Anyone who smiles while listening to classic Earth Wind and Fire tracks (just try remaining seated during “September”) will thoroughly enjoy the group’s first album in eight years, Now, Then and Forever. In the liner notes, founding member Philip Bailey describes listening to all of their past albums up to 1980′s Faces during an overseas flight. Clearly, he used those templates to create their new disc, a welcome return to form that even recalls their earliest jazz roots.
Bailey’s falsetto remains largely undimmed since their 1970s heyday, his voice gracing funky cuts like “Sign On” and “Love Is Law.” Earth Wind, and Fire’s trademark horns blare throughout many tunes, with Verdine White’s steady bass underscoring the beat. “Love Is Law” represents the band at their best, fusing R&B with a healthy dose of jazz. “My Promise” echoes their finest dance workouts like “Boogie Wonderland” or “Sing a Song,” another track that dares listeners not to dance.
In typical Earth Wind, and Fire fashion, the songs alternate between romantic love and inspirational sentiments. The midtempo “Guiding Lights” represents the latter, with Bailey crooning uplifting lines such as “Keep your head to the sky, and let the clouds tell you why” or “If you breathe in the love, you become one of us.” Think classic jams like “Devotion,” and you’ll get the meaning of this lovely song. “Got to Be Love,” co-written by Bailey and original member Ralph Johnson, apparently combines these themes, asking “What is this chemistry that’s taking me high?” suggesting sexual attraction. But the words also state that “I can feel there’s something healing me,” inferring that the love the narrator feels transcends romantic feelings.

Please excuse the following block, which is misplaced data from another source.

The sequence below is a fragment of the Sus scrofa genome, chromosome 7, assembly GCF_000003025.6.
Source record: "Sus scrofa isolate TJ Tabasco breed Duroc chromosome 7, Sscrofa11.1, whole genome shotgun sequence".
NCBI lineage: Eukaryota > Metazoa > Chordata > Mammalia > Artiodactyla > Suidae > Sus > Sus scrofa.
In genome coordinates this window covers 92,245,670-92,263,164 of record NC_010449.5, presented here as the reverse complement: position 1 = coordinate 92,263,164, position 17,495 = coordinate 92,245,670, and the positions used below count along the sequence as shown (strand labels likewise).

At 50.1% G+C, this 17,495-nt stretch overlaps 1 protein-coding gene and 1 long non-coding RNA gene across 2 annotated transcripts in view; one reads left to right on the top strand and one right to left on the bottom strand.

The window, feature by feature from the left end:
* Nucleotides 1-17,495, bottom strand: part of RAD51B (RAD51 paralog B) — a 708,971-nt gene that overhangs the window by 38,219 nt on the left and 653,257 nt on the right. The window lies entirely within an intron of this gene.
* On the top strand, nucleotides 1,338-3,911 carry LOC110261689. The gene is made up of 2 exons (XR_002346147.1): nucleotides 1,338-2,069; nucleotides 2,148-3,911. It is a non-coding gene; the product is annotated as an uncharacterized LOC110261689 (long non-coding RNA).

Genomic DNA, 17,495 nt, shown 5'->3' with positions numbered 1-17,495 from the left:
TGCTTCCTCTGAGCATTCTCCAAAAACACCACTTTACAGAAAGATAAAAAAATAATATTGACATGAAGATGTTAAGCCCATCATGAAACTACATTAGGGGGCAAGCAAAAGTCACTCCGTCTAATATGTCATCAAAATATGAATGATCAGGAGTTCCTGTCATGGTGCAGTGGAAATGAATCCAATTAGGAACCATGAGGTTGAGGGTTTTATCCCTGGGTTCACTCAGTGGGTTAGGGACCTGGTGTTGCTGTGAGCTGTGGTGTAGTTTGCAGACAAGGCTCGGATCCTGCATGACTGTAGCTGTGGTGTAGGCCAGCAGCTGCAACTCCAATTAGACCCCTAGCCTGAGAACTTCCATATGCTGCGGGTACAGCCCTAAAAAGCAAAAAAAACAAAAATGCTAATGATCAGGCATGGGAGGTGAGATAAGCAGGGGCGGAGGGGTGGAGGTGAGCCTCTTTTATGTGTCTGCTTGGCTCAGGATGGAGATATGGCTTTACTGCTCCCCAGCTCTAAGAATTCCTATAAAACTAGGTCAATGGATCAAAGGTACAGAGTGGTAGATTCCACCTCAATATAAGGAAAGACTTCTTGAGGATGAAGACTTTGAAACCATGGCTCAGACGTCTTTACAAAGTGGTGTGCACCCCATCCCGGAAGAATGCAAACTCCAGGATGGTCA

Fans of their earliest albums will be delighted at their inclusion of instrumental jazz jams. “Belo Horizonte” showcases the band’s considerable chops, with percussion and acoustic guitar the standouts on the gently swaying Brazilian track. “Splashes” is more experimental — the trumpet and spacey sound effects suggest the band binged on Miles Davis’ Bitches Brew before recording this one.
At the same time, Earth Wind, and Fire realizes their audience loves those uptempo, danceable tracks, and they deliver on tracks like “Dance Floor.” “Night of My Life” also attempts this sound, but the chorus becomes a bit repetitive, whereas “Dance Floor” keeps interest high with its driving beat and piercing horn section.
A welcome comeback, Now, Then and Forever marks a return to form for a band who still enchants audiences after almost 50 years. With founder Maurice White retired but remaining the group’s musical guide, Earth Wind, and Fire sounds more energized than ever. Wisely avoiding today’s over-computerized sound, the band has retained its signature voice, and that is definitely a good thing.